Friday, June 17, 2011

Madison Bumgarner is Really Good (or, Reason #4638491 why Win-Loss Record is a Terrible Way to Evaluate Pitchers)

It's always interesting when a player is hyped up and then, when he lives up to the hype, is never discussed again. Such is the case with the Giants' Madison Bumgarner.

Bumgarner is the highly rated prospect who was called up by the Giants to stay last August, and capped a strong rookie year with a masterful performance in Game 4 of the World Series, shutting out the Rangers for 8 innings while striking out 6. This performance pretty much guaranteed Bumgarner a spot in the 2011 rotation. Now, two and a half months into the season, Bumgarner is 18th in the NL with a 3.21 ERA (an ERA+ of 115). It doesn't seem to be a fluke, as his peripheral stats seem to back up that quality - through 84 innings, he has 64 strikeouts, 24 walks, and only 4 homeruns allowed. The HR/IP rate is the fourth best in the league. Furthermore, after a 7.79 through his first four starts, Bumgarner has been spectacular. In his last 10 starts, he has quality starts in exactly 10 of them, with an average Game Score of 61. In those 10 starts, he has allowed only 15 earned runs in 66.2 innings, good for a 2.03 ERA. He has 56 strikeouts to only 14 walks, and only 2 home runs allowed.

So why aren't we hearing more about Bumgarner's all-star level performance? Maybe it's because of his slow start. Or maybe he's been overshadowed by the emergency of Ryan Vogelsong and the spectacle that accompanies every Tim Lincecum start. Maybe his emergence has coincided too closely with the Buster Posey collision story.

What's more likely though, is that nobody is talking about Bumgarner because he's 3-8.

In Bumgarner's 10 game stretch, he has not won consecutive starts. In the five losses he's had during that time, the Giants have scored 5 runs - a stat that is misleading, since 4 of them came in one start against the Cubs in which the Giants' bullpen gave up 8 runs after Bumgarner exited. In the other four losses, the Giants scored one run. Not "one run per game," but one run, total, in four games. Sure, pitching for the second lowest scoring team in the league will bring its share of tough luck losses, but the Giants have only been shut out a total of three other times. The run support average of 3.96 (per 9 IP, not per start) Bumgarner has received is second worst in the NL, ahead of only Paul Maholm (another tough luck pitcher, as he's another pitcher having otherwise having his best season). So Bumgarner has had more than his fair share of bad luck.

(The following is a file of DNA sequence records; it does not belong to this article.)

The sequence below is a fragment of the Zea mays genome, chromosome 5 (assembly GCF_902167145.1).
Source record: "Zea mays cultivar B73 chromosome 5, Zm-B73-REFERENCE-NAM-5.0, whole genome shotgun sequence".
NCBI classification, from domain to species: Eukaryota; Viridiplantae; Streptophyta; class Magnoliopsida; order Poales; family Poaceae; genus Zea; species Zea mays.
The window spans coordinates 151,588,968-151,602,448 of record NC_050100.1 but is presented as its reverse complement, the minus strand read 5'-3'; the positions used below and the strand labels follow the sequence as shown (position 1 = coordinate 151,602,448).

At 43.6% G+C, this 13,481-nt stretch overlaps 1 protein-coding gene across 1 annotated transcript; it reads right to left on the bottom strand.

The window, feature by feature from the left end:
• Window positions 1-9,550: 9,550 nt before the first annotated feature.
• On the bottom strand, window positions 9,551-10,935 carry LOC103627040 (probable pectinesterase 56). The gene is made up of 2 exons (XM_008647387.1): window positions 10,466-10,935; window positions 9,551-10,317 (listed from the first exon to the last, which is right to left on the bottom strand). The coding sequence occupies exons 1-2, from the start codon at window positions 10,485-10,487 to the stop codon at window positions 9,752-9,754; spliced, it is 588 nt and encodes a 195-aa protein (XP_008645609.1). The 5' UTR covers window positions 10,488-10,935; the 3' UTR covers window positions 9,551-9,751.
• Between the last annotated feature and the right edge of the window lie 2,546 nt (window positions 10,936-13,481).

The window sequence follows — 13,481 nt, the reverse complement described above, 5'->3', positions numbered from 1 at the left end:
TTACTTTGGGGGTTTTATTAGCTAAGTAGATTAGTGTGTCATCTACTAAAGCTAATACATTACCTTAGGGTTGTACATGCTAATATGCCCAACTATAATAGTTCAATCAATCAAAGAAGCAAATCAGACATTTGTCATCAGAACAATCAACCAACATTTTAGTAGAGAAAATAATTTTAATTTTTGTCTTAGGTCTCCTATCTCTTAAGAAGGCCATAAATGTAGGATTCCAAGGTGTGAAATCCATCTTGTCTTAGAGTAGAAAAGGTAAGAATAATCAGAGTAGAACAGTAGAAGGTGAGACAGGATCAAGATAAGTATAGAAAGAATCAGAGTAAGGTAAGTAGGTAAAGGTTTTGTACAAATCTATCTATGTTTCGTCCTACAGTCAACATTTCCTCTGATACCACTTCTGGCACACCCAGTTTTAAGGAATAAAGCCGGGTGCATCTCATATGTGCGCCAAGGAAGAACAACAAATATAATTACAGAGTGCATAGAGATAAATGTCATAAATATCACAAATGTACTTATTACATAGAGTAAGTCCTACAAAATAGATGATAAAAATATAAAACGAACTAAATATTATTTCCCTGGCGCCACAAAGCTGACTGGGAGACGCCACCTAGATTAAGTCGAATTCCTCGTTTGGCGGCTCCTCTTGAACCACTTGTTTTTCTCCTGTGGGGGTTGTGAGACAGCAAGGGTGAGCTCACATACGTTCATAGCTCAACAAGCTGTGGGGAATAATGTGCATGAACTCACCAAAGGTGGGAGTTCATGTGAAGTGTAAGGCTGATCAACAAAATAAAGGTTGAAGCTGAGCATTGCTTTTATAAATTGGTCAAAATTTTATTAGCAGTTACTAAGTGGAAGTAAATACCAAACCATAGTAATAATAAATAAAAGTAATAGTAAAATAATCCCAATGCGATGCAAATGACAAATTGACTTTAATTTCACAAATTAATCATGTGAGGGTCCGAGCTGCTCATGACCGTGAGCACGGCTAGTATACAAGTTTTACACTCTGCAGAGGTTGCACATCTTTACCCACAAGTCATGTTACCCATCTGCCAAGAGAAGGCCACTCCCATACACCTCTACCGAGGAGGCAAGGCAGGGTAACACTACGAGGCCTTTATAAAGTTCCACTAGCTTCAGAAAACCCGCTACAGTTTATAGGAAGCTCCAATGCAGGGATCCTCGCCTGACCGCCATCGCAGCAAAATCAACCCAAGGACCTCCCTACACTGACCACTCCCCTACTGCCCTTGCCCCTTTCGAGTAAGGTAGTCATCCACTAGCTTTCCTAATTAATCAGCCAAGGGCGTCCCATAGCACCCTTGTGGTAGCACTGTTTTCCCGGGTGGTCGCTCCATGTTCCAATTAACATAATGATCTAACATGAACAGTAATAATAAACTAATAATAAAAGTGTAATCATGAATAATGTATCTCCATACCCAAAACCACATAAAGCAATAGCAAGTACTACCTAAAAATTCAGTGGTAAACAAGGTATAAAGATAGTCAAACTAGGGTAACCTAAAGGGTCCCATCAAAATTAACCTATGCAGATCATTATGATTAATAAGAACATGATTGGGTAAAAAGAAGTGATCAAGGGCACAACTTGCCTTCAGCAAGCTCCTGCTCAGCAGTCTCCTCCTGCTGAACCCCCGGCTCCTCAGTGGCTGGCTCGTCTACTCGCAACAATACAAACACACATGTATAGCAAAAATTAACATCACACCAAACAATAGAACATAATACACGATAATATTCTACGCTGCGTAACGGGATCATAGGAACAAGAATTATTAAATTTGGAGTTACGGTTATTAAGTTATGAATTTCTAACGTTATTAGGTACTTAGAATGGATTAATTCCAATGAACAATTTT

Maybe this is sort of the Giants initiation process though. In 2007 and 2008, Matt Cain went 15-30, despite an ERA+ of 120. In 2009-2010 Jonathan Sanchez fared slightly better, at 21-21 with his ERA+ a measly 114. Tim Lincecum was somehow able to avoid this curse, though its easy to imagine a pitcher who leads the league in strikeouts and is second in ERA having better than the 15-7 record Lincecum finished with in 2009. Moral of the story? If you're going to win games for the Giants, pitch really, really well, because they can't really hit.

As for Bumgarner? Let's make sure to give him his due. Or, at the very least, when his luck changes and he runs off a 9-0 streak with minimal change in his numbers, let's not call him "lucky."

1 comment:

The Dunne Deal said...

Well that didn't go so well. If Bumgarner spends the rest of the year being terrible, I'm taking credit.